ARC Review – Spill Zone by Scott Westerfeld, Alex Puvilland, & Hilary Sycamore

Title: Spill Zone

Author: Scott Westerfeld, Alex Puvilland, & Hilary Sycamore

Rating: ★★★★

Synopsis: Nobody’s ever really explained the Spill. Was it an angelic visitation? A nanotech accident? A porthole opening from another world? Whatever it was, no one’s allowed in the Spill Zone these days except government scientists and hazmat teams. But a few intrepid explorers know how to sneak through the patrols and steer clear of the dangers inside the Zone. Addison Merrick is one such explorer, dedicated to finding out what happened that night, and to unraveling the events that took her parents and left her little sister mute and disconnected from the world.

Huge thank you to Raincoast for this ARC!

Sam’s Review:

I. hate. creepy dolls. I’ve never been a fan of the living doll trope that exists in horror, mostly because I am a wuss. Also because I love toys and the idea of them being murderous or possessed frightens me. Which brings me to The Spill Zone, Scott Westerfeld’s latest effort that is both intriguing and creepy as all hell.

I will admit that it took me awhile to get into the artwork of The Spill Zone. It’s something I didn’t warm up to until I was about half way through because there are moments where some panels look very rushed or not proportioned right. I generally don’t mind a sketched style, but it’s definitely something where the end of the book looks far cleaner than the beginning. Since this was an ARC there were only a few colour panels, so I’d be interested to see the colour choices given that the colour panels that did exist in the ARC really popped!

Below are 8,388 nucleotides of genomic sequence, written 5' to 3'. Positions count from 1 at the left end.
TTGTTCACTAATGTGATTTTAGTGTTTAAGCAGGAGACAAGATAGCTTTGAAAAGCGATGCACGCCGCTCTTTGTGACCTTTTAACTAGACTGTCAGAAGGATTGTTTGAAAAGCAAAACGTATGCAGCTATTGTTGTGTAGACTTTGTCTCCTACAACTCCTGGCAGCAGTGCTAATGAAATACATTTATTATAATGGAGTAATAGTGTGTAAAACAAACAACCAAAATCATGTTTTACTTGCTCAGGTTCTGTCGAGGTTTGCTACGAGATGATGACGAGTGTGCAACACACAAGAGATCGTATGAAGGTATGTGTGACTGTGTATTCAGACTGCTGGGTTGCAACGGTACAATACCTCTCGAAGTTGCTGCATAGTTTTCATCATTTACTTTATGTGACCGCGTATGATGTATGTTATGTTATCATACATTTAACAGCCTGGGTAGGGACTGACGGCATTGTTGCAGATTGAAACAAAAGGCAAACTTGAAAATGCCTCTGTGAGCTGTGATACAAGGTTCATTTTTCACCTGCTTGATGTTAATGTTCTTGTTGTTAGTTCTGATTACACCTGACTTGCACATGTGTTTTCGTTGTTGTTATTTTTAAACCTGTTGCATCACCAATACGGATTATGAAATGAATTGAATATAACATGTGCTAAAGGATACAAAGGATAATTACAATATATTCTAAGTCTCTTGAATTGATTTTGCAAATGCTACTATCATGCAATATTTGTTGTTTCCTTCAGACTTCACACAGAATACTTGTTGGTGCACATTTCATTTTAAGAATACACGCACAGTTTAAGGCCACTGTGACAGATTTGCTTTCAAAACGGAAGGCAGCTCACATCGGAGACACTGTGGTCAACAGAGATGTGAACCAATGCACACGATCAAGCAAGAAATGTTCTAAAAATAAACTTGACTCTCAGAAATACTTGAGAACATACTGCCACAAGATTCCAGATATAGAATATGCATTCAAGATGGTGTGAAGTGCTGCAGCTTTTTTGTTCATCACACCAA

But the story, oh my goodness, the story — creepy, disturbed, and it ended on a horrible cliffhanger that made me wish I had the second book. Vespertine the doll gave me the willies and made me so uncomfortable most of the time. I felt bad for Addison’s sister Lexa, who still can’t talk about life after “The Spill.” Addi’s taking photos illegally, risking her own life to get the perfect shot. I feel like this first installment didn’t give me enough of the characters, and while I enjoyed their presence, I can only hope book two will give more information about Addi and Lexa’s past beyond the snippet we get here in book one.

The Spill Zone is a very fast-paced graphic novel, and one that just oozes with creepiness. There’s interesting plot developments and characters, which I am sure will get more developed when the time comes. There’s an interesting world at play in The Spill Zone and I am curious as to where Westerfeld plans to take this story further.

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